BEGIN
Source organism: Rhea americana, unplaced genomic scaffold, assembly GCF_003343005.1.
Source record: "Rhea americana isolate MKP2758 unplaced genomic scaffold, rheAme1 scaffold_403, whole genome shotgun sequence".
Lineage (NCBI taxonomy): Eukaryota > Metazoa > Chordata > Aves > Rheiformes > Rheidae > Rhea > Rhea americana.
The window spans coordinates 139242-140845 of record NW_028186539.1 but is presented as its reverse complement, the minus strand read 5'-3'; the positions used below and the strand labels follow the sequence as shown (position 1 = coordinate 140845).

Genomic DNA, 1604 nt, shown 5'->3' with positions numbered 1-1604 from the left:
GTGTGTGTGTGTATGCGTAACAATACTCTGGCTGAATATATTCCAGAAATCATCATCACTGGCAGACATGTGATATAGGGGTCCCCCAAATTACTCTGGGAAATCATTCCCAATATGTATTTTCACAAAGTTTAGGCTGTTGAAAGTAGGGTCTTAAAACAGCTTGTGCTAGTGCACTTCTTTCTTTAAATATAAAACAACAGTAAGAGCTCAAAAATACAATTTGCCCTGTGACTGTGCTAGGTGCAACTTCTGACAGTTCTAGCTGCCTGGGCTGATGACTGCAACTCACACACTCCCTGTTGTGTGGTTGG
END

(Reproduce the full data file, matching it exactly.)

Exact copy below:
Source organism: Rhea americana, unplaced genomic scaffold, assembly GCF_003343005.1.
Source record: "Rhea americana isolate MKP2758 unplaced genomic scaffold, rheAme1 scaffold_403, whole genome shotgun sequence".
Lineage (NCBI taxonomy): Eukaryota > Metazoa > Chordata > Aves > Rheiformes > Rheidae > Rhea > Rhea americana.
The window spans coordinates 139242-140845 of record NW_028186539.1 but is presented as its reverse complement, the minus strand read 5'-3'; the positions used below and the strand labels follow the sequence as shown (position 1 = coordinate 140845).

Genomic DNA, 1604 nt, shown 5'->3' with positions numbered 1-1604 from the left:
GTGTGTGTGTGTATGCGTAACAATACTCTGGCTGAATATATTCCAGAAATCATCATCACTGGCAGACATGTGATATAGGGGTCCCCCAAATTACTCTGGGAAATCATTCCCAATATGTATTTTCACAAAGTTTAGGCTGTTGAAAGTAGGGTCTTAAAACAGCTTGTGCTAGTGCACTTCTTTCTTTAAATATAAAACAACAGTAAGAGCTCAAAAATACAATTTGCCCTGTGACTGTGCTAGGTGCAACTTCTGACAGTTCTAGCTGCCTGGGCTGATGACTGCAACTCACACACTCCCTGTTGTGTGGTTGG